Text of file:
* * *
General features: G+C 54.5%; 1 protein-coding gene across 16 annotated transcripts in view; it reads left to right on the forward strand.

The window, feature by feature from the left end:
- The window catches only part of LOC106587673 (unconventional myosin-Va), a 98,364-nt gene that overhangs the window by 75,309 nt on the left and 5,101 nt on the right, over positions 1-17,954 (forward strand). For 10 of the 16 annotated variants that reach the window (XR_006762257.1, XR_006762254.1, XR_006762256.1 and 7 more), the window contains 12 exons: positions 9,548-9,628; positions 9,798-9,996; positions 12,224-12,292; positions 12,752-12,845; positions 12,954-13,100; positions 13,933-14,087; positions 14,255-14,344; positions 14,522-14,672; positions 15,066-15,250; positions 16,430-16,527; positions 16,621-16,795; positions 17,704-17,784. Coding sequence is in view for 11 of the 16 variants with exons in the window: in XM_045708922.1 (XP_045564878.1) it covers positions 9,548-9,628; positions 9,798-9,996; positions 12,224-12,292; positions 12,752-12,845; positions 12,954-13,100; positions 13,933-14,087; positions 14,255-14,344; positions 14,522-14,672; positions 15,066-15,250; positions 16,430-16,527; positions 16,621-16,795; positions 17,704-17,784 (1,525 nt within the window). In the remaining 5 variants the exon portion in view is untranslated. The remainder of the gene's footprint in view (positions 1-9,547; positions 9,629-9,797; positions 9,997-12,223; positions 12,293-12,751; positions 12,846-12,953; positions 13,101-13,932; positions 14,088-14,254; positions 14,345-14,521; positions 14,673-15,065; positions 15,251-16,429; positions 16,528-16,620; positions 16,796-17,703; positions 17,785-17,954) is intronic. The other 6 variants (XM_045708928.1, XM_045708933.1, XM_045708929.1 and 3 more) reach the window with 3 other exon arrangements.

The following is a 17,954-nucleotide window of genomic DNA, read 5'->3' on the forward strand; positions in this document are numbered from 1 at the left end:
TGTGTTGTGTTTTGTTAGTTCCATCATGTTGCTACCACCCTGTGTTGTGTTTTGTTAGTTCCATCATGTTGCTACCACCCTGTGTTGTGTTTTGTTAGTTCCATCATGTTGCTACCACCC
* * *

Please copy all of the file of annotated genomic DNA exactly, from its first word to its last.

General features: G+C 54.5%; 1 protein-coding gene across 16 annotated transcripts in view; it reads left to right on the forward strand.

The window, feature by feature from the left end:
- The window catches only part of LOC106587673 (unconventional myosin-Va), a 98,364-nt gene that overhangs the window by 75,309 nt on the left and 5,101 nt on the right, over positions 1-17,954 (forward strand). For 10 of the 16 annotated variants that reach the window (XR_006762257.1, XR_006762254.1, XR_006762256.1 and 7 more), the window contains 12 exons: positions 9,548-9,628; positions 9,798-9,996; positions 12,224-12,292; positions 12,752-12,845; positions 12,954-13,100; positions 13,933-14,087; positions 14,255-14,344; positions 14,522-14,672; positions 15,066-15,250; positions 16,430-16,527; positions 16,621-16,795; positions 17,704-17,784. Coding sequence is in view for 11 of the 16 variants with exons in the window: in XM_045708922.1 (XP_045564878.1) it covers positions 9,548-9,628; positions 9,798-9,996; positions 12,224-12,292; positions 12,752-12,845; positions 12,954-13,100; positions 13,933-14,087; positions 14,255-14,344; positions 14,522-14,672; positions 15,066-15,250; positions 16,430-16,527; positions 16,621-16,795; positions 17,704-17,784 (1,525 nt within the window). In the remaining 5 variants the exon portion in view is untranslated. The remainder of the gene's footprint in view (positions 1-9,547; positions 9,629-9,797; positions 9,997-12,223; positions 12,293-12,751; positions 12,846-12,953; positions 13,101-13,932; positions 14,088-14,254; positions 14,345-14,521; positions 14,673-15,065; positions 15,251-16,429; positions 16,528-16,620; positions 16,796-17,703; positions 17,785-17,954) is intronic. The other 6 variants (XM_045708928.1, XM_045708933.1, XM_045708929.1 and 3 more) reach the window with 3 other exon arrangements.

The following is a 17,954-nucleotide window of genomic DNA, read 5'->3' on the forward strand; positions in this document are numbered from 1 at the left end:
TGTGTTGTGTTTTGTTAGTTCCATCATGTTGCTACCACCCTGTGTTGTGTTTTGTTAGTTCCATCATGTTGCTACCACCCTGTGTTGTGTTTTGTTAGTTCCATCATGTTGCTACCACCC